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Original Research: CYSTIC FIBROSIS |

Inhaled Mannitol Improves Lung Function in Cystic Fibrosis*

Anna Jaques, BSc, MPH; Evangelia Daviskas, MBiomedE, PhD; James A. Turton, BSc (Hons), MBBS, MMedSc; Karen McKay, PhD; Peter Cooper, BSc, MB ChB; Robert G. Stirling, MB BCh (Hons); Colin F. Robertson, MD; Peter T. P. Bye, MBBS, PhD, FCCP; Peter N. LeSouëf, MD; Bruce Shadbolt, PhD; Sandra D. Anderson, PhD, DSc; Brett Charlton, MBBS, PhD
Author and Funding Information

*From the Department of Clinical Research (Ms. Jaques and Dr. Charlton), Pharmaxis Ltd, Frenchs Forest, NSW, Australia; the Department of Respiratory and Sleep Medicine (Drs. Daviskas, Bye, and Anderson), Royal Prince Alfred Hospital, Camperdown, NSW, Australia; Coast City Country Training Pty, Ltd (Dr. Turton) Canberra, ACT, Australia; the Department of Respiratory Medicine (Drs. McKay and Cooper), Children’s Hospital at Westmead, Sydney, NSW, Australia; the Department of Allergy, Immunology, and Respiratory Medicine (Dr. Stirling), The Alfred Hospital, Melbourne, VIC, Australia; the Department of Respiratory Medicine (Dr. Robertson), Royal Children’s Hospital, Melbourne, VIC, Australia; the Department of Paediatrics and Child Health (Dr. LeSouëf), University of Western Australia, Perth, WA, Australia; and the Department of Epidemiology (Dr. Shadbolt), The Canberra Hospital, Canberra, ACT, Australia.

Correspondence to: Anna Jaques, BSc, MPH, Pharmaxis Ltd, 2/10 Rodborough Rd, Frenchs Forest, NSW, 2086 Australia; e-mail: anna.jaques@pharmaxis.com.au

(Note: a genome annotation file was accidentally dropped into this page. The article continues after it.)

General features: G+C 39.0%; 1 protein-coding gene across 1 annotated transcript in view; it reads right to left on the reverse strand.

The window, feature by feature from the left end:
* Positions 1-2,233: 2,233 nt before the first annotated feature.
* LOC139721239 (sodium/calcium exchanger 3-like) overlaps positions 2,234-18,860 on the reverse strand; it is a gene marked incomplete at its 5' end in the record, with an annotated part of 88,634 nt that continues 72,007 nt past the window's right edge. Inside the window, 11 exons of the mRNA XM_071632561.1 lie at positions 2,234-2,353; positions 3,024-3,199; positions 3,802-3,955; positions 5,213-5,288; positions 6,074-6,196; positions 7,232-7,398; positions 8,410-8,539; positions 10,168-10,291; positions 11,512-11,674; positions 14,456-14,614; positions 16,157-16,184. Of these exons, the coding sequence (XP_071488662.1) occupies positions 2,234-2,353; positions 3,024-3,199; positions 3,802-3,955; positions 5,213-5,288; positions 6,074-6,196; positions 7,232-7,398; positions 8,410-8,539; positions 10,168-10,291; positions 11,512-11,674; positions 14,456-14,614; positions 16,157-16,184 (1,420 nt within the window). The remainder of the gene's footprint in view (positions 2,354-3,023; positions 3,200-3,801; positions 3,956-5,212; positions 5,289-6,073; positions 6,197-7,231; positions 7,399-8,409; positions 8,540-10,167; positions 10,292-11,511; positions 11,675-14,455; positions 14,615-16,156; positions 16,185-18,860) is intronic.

Chest. 2008;133(6):1388-1396. doi:10.1378/chest.07-2294
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Background: The airways in patients with cystic fibrosis (CF) are characterized by the accumulation of tenacious, dehydrated mucus that is a precursor for chronic infection, inflammation, and tissue destruction. The clearance of mucus is an integral component of daily therapy. Inhaled mannitol is an osmotic agent that increases the water content of the airway surface liquid, and improves the clearance of mucus with the potential to improve lung function and respiratory health. To this end, this study examined the efficacy and safety of therapy with inhaled mannitol over a 2-week period.

Methods: This was a randomized, double-blind, placebo-controlled, crossover study. Thirty-nine subjects with mild-to-moderate CF lung disease inhaled 420 mg of mannitol or placebo twice daily for 2 weeks. Following a 2-week washout period, subjects were entered in the reciprocal treatment arm. Lung function, respiratory symptoms, quality of life, and safety were assessed.

Results: Mannitol treatment increased FEV1 from baseline by a mean of 7.0% (95% confidence interval [CI], 3.3 to 10.7) compared to placebo 0.3% (95% CI, − 3.4 to 4.0; p < 0.001). The absolute improvement with mannitol therapy was 121 mL (95% CI, 56.3 to 185.7), which was significantly more than that with placebo (0 mL; 95% CI, − 64.7 to 64.7). The forced expiratory flow in the middle half of the FVC increased by 15.5% (95% CI, − 6.5 to 24.6) compared to that with placebo (increase, 0.7%; 95% CI, − 8.3 to 9.7; p < 0.02). The safety profile of mannitol was adequate, and no serious adverse events related to treatment were observed.

Conclusions: Inhaled mannitol treatment over a period of 2 weeks significantly improved lung function in patients with CF. Mannitol therapy was safe and well tolerated.

Trial registration: Clinical Trials.gov Identifier: NCT00455130

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